This concept of “sovereignty” that Trump expressed struck many like a discordant tune. It’s become an unconventional ideal in this increasingly globalized age. The UN, after all, or at least ostensibly is an organization built on inclusivity, mutual regard, and good will. It champions comity and warm relations above all else. The idea of sovereignty, rightly understood, bristles against that admirable ethos. Sovereignty intimates a sort of “go at it alone” mentality, quite at odds with the founding principles of its creed.


Convening in 1945, the “Four Policeman” (who included FDR of our own great land, Winston Churchill of the British Empire, Maxim Litvinov of the USSR and T.V. Soong of the then as is now ironically named People’s Republic of China) gathered to chart a course in the immediate post-war years. Seeking peace, or at least a breathing spell for war, each man pledged his respective country’s allegiance to a newly conceived alliance that would aim toward the world’s benefit. Within days of their commitment to this end, twenty-five more nations signed on to the initiative as well. As the years passed, still more countries joined the club. Membership in what became the UN accreted until today it boasts one hundred and ninety-three member states. It’s become the world’s largest intergovernmental association—something quite near Immanuel Kant’s precocious concept of an international federation of peace.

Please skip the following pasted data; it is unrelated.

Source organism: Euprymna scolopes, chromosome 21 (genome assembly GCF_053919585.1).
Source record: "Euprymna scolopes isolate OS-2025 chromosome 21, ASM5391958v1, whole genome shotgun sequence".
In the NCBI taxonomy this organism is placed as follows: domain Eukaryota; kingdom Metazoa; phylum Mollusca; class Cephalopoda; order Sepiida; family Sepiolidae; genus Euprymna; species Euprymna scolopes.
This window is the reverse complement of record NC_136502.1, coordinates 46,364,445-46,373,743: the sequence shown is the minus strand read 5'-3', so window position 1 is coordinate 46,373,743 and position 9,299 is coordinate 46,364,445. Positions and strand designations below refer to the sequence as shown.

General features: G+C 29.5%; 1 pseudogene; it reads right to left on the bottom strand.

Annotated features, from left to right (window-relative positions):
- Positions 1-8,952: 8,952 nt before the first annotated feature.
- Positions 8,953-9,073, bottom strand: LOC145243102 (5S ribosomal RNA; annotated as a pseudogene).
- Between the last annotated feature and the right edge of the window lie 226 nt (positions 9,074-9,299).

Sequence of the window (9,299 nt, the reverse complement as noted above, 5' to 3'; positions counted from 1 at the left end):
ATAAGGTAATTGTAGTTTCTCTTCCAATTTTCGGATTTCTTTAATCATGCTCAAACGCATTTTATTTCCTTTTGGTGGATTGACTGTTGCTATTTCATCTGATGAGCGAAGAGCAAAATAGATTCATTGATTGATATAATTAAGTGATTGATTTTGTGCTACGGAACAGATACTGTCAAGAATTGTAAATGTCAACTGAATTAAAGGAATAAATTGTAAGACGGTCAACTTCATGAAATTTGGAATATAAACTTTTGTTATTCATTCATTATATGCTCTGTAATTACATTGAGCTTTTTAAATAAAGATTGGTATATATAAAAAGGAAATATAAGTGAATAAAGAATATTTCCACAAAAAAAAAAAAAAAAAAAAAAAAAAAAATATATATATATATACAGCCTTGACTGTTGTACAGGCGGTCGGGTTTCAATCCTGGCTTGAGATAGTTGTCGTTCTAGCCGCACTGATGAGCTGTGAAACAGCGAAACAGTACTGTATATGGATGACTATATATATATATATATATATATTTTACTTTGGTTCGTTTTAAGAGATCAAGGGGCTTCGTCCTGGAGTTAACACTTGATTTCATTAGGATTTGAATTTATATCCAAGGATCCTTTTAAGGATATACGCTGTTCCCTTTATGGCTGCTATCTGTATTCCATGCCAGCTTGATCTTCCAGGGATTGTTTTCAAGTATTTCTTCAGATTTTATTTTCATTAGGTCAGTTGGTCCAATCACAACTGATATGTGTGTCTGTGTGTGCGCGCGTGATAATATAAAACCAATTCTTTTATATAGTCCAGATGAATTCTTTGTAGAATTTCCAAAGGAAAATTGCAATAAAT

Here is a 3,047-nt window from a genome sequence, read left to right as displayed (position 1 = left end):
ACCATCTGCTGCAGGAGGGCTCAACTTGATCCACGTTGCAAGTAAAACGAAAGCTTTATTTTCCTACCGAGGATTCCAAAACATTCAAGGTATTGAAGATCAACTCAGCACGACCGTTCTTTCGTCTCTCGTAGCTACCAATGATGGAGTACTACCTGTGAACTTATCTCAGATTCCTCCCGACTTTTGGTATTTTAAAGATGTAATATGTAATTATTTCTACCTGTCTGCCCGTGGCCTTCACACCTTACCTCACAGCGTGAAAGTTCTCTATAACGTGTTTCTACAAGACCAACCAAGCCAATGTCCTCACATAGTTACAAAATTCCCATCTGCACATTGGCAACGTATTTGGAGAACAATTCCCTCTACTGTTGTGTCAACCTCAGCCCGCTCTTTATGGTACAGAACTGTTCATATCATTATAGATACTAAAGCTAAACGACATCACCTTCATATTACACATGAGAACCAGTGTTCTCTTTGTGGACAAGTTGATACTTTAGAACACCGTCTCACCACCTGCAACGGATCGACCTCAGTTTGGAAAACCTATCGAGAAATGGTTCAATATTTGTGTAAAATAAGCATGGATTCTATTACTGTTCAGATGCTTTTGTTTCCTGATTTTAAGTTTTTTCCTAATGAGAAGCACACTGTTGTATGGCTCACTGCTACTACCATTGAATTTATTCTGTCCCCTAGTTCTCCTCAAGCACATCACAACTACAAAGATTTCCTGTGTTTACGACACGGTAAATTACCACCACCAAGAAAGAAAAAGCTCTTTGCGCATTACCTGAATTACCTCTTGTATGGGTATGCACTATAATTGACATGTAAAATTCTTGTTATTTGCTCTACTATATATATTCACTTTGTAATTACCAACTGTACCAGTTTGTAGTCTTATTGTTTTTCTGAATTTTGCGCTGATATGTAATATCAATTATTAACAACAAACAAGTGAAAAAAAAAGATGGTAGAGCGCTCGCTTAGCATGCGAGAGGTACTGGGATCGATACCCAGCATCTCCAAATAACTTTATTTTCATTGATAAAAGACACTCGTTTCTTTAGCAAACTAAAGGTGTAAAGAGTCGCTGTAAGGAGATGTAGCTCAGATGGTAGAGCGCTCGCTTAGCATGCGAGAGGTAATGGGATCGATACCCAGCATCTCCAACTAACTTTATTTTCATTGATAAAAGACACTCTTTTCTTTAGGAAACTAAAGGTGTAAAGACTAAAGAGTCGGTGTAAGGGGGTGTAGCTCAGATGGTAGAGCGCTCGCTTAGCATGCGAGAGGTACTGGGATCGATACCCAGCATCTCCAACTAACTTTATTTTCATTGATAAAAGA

Listening to President Trump, however, one might be led to ask just why it is the UN is needed at all? He’s looking ever more inward, as many other nations do the same. Is the UN antiquated, obsolete, an impotent post-bellum remnant of our past?